It is perhaps necessary to remind the reader that though the candidate is identifiable, and the election campaign real—the elections for the United Kingdom parliament in the summer of 1970—the incident itself is fictitious, and so also is the behavior of the candidate. Even those in Ireland who—like the reviewer—are not political admirers of Miss Devlin’s will also think this behavior out of character. In fact, the author of World Without End, Amen seems to have a love-hate relationship with Miss Devlin. The heroine Deirdre is lovably Bernadettesque, beautiful, and a martyr to boot: “the candidate,” depicted with the physical characteristics and political circumstances of Bernadette herself, is “a cold little turkey” according to Dermot, and is given an appropriate exit.


According to the jacket of World Without End, Amen, “With his characteristic no-nonsense approach to reporting, Mr. Breslin has created a fiction which is far more revealing than mere facts can ever be, even at their most unadorned.”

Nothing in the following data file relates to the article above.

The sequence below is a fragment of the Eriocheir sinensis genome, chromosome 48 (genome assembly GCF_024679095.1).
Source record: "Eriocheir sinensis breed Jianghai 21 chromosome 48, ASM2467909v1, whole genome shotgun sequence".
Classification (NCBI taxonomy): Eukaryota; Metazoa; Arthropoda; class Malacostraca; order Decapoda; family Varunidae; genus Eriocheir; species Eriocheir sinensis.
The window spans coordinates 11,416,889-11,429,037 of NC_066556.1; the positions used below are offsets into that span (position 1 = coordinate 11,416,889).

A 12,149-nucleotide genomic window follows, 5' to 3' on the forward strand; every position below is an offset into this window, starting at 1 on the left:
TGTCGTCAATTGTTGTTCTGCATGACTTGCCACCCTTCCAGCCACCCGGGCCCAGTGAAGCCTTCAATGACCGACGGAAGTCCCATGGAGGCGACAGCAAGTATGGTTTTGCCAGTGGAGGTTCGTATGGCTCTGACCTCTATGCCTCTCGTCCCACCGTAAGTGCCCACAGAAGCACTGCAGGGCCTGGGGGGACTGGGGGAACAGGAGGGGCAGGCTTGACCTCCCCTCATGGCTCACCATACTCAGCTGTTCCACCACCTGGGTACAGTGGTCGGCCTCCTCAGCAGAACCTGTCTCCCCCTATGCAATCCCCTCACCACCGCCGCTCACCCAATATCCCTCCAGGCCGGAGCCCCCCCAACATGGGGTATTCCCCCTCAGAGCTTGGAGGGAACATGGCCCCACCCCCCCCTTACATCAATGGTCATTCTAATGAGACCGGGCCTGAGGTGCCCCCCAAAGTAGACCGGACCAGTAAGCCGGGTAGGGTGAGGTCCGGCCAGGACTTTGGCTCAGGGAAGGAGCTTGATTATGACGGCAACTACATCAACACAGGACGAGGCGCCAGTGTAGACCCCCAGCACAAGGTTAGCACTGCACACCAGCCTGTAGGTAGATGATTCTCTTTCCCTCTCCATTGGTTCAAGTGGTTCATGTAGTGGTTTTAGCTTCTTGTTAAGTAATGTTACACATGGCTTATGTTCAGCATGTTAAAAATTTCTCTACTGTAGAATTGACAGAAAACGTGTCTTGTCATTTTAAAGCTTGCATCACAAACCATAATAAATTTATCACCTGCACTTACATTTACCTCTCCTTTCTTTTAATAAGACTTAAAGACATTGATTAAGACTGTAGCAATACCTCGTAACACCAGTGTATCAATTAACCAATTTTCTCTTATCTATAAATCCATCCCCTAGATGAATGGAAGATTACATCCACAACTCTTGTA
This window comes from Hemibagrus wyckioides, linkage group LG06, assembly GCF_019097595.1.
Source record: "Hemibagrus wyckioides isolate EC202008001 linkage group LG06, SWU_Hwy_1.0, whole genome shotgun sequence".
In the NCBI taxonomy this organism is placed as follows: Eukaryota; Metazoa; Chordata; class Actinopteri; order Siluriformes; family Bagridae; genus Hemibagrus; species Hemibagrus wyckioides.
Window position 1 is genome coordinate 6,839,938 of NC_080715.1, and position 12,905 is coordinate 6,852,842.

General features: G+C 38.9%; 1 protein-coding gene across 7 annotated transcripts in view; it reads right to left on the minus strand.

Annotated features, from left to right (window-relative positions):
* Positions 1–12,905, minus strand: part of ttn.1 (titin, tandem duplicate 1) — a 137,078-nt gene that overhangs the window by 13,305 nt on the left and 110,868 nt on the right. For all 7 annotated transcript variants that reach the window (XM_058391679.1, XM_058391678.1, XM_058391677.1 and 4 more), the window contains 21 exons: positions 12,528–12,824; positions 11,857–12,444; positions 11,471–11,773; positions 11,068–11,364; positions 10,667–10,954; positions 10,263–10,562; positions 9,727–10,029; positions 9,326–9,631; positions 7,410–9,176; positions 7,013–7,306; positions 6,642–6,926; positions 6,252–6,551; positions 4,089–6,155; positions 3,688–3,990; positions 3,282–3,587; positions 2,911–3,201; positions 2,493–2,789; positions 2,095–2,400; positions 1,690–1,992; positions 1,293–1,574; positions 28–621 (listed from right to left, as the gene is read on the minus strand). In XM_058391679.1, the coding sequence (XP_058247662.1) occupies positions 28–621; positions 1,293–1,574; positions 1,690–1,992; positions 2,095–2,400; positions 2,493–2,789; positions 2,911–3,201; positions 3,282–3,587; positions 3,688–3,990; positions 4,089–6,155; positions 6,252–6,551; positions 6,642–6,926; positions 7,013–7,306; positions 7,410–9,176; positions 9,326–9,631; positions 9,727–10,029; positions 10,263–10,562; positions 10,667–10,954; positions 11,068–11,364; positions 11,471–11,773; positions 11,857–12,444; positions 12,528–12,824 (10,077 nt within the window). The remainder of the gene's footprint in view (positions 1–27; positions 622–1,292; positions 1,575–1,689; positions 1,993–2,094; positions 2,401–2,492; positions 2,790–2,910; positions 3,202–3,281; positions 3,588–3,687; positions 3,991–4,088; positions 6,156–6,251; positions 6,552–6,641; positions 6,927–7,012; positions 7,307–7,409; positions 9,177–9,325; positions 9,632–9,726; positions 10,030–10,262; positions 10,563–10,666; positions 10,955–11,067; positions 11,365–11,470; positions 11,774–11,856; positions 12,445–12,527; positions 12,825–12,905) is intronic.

I understand that in the United States World Without End, Amen is rather widely taken to be a revelation of the nature and origin of the troubles in Northern Ireland. There are reasons for being skeptical about this revelation. Certainly anyone who tries to understand the situation in Northern Ireland today with the aid of Mr. Breslin’s book will find himself or herself far out at sea. This novel is set in Northern Ireland in a particular very short period—the summer of 1970—before the Provisional IRA started killing. (There were twenty dead through political violence by the end of 1970: today there are nearly 1,000.)

The revelation of World Without End, Amen consists of naturalistic, though not altogether unadorned, descriptions of riots and other incidents, interspersed with dialogue and speeches almost all of which reflect the interpretation of the situation offered by the left-wing “Official” IRA and its propagandists, including Miss Devlin. The reason why this account strikes so many unfamiliar with the scene as revealing is that both the riot descriptions and the rhetoric are in fact familiar: the language of the Official IRA is the language of the international left. The elements in the Northern Ireland political situation which are peculiar to it, and therefore essential to an understanding of it, are either left out (both in “Official” rhetoric and in the book) or shrunken into meaninglessness. The peculiarities of Northern Ireland surface, in the book, only in the apolitical and acceptable form of local color, which Mr. Breslin lays on with gusto and some skill. Under this formula the reader can feel he understands everything without really having to think about it.